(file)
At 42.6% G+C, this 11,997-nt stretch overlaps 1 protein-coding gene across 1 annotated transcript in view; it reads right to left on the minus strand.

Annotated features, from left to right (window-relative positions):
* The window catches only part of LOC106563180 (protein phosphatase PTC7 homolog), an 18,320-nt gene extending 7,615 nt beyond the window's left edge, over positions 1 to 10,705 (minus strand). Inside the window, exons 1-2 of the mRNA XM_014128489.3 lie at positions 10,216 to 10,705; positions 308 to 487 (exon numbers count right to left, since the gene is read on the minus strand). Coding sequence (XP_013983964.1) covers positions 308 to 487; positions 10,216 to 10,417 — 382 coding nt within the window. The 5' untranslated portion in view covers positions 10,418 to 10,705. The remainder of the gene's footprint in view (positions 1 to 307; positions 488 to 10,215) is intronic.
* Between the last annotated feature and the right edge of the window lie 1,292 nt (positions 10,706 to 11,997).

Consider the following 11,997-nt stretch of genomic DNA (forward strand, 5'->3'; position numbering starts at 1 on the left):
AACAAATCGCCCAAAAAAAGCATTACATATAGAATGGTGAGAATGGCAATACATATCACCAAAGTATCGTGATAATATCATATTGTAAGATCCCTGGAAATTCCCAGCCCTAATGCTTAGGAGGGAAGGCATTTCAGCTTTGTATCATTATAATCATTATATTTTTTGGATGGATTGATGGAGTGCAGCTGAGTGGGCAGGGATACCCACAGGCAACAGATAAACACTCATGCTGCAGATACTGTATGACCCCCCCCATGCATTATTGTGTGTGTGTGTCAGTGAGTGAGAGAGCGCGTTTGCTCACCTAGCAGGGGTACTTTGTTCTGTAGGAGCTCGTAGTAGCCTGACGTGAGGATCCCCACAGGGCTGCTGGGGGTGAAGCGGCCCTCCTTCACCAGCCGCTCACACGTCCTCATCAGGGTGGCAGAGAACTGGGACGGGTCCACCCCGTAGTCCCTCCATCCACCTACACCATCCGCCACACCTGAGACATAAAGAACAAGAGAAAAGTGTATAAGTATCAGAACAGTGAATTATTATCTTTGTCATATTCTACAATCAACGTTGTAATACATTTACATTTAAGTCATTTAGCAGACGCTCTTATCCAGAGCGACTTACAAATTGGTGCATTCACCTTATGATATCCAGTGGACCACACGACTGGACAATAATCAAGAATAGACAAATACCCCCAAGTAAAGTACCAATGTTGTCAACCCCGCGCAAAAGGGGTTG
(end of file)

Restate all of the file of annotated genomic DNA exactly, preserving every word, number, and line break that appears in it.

At 42.6% G+C, this 11,997-nt stretch overlaps 1 protein-coding gene across 1 annotated transcript in view; it reads right to left on the minus strand.

Annotated features, from left to right (window-relative positions):
* The window catches only part of LOC106563180 (protein phosphatase PTC7 homolog), an 18,320-nt gene extending 7,615 nt beyond the window's left edge, over positions 1 to 10,705 (minus strand). Inside the window, exons 1-2 of the mRNA XM_014128489.3 lie at positions 10,216 to 10,705; positions 308 to 487 (exon numbers count right to left, since the gene is read on the minus strand). Coding sequence (XP_013983964.1) covers positions 308 to 487; positions 10,216 to 10,417 — 382 coding nt within the window. The 5' untranslated portion in view covers positions 10,418 to 10,705. The remainder of the gene's footprint in view (positions 1 to 307; positions 488 to 10,215) is intronic.
* Between the last annotated feature and the right edge of the window lie 1,292 nt (positions 10,706 to 11,997).

Consider the following 11,997-nt stretch of genomic DNA (forward strand, 5'->3'; position numbering starts at 1 on the left):
AACAAATCGCCCAAAAAAAGCATTACATATAGAATGGTGAGAATGGCAATACATATCACCAAAGTATCGTGATAATATCATATTGTAAGATCCCTGGAAATTCCCAGCCCTAATGCTTAGGAGGGAAGGCATTTCAGCTTTGTATCATTATAATCATTATATTTTTTGGATGGATTGATGGAGTGCAGCTGAGTGGGCAGGGATACCCACAGGCAACAGATAAACACTCATGCTGCAGATACTGTATGACCCCCCCCATGCATTATTGTGTGTGTGTGTCAGTGAGTGAGAGAGCGCGTTTGCTCACCTAGCAGGGGTACTTTGTTCTGTAGGAGCTCGTAGTAGCCTGACGTGAGGATCCCCACAGGGCTGCTGGGGGTGAAGCGGCCCTCCTTCACCAGCCGCTCACACGTCCTCATCAGGGTGGCAGAGAACTGGGACGGGTCCACCCCGTAGTCCCTCCATCCACCTACACCATCCGCCACACCTGAGACATAAAGAACAAGAGAAAAGTGTATAAGTATCAGAACAGTGAATTATTATCTTTGTCATATTCTACAATCAACGTTGTAATACATTTACATTTAAGTCATTTAGCAGACGCTCTTATCCAGAGCGACTTACAAATTGGTGCATTCACCTTATGATATCCAGTGGACCACACGACTGGACAATAATCAAGAATAGACAAATACCCCCAAGTAAAGTACCAATGTTGTCAACCCCGCGCAAAAGGGGTTG